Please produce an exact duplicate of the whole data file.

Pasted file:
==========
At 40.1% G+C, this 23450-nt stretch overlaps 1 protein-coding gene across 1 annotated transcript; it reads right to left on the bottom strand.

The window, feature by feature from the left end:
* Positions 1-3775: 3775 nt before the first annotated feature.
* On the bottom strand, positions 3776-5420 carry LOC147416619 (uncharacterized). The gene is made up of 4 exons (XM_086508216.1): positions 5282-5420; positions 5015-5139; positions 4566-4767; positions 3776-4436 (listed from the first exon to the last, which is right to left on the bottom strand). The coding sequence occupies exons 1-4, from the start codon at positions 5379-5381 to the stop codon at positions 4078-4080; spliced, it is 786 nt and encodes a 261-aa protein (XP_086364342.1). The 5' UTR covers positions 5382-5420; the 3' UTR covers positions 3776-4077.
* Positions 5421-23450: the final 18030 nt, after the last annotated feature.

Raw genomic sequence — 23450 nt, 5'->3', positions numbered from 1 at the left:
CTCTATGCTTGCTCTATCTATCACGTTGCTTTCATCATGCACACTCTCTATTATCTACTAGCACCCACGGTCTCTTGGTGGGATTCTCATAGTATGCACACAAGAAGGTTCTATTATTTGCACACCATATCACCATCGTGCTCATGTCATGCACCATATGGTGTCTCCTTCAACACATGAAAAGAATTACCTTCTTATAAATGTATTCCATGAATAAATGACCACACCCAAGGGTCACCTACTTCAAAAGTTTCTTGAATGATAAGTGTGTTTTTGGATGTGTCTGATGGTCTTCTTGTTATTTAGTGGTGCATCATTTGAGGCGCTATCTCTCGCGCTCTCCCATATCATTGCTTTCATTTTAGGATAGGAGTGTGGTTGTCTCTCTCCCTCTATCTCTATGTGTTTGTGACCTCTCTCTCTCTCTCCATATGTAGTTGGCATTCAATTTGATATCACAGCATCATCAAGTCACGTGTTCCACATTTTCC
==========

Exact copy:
At 40.1% G+C, this 23450-nt stretch overlaps 1 protein-coding gene across 1 annotated transcript; it reads right to left on the bottom strand.

The window, feature by feature from the left end:
* Positions 1-3775: 3775 nt before the first annotated feature.
* On the bottom strand, positions 3776-5420 carry LOC147416619 (uncharacterized). The gene is made up of 4 exons (XM_086508216.1): positions 5282-5420; positions 5015-5139; positions 4566-4767; positions 3776-4436 (listed from the first exon to the last, which is right to left on the bottom strand). The coding sequence occupies exons 1-4, from the start codon at positions 5379-5381 to the stop codon at positions 4078-4080; spliced, it is 786 nt and encodes a 261-aa protein (XP_086364342.1). The 5' UTR covers positions 5382-5420; the 3' UTR covers positions 3776-4077.
* Positions 5421-23450: the final 18030 nt, after the last annotated feature.

Raw genomic sequence — 23450 nt, 5'->3', positions numbered from 1 at the left:
CTCTATGCTTGCTCTATCTATCACGTTGCTTTCATCATGCACACTCTCTATTATCTACTAGCACCCACGGTCTCTTGGTGGGATTCTCATAGTATGCACACAAGAAGGTTCTATTATTTGCACACCATATCACCATCGTGCTCATGTCATGCACCATATGGTGTCTCCTTCAACACATGAAAAGAATTACCTTCTTATAAATGTATTCCATGAATAAATGACCACACCCAAGGGTCACCTACTTCAAAAGTTTCTTGAATGATAAGTGTGTTTTTGGATGTGTCTGATGGTCTTCTTGTTATTTAGTGGTGCATCATTTGAGGCGCTATCTCTCGCGCTCTCCCATATCATTGCTTTCATTTTAGGATAGGAGTGTGGTTGTCTCTCTCCCTCTATCTCTATGTGTTTGTGACCTCTCTCTCTCTCTCCATATGTAGTTGGCATTCAATTTGATATCACAGCATCATCAAGTCACGTGTTCCACATTTTCC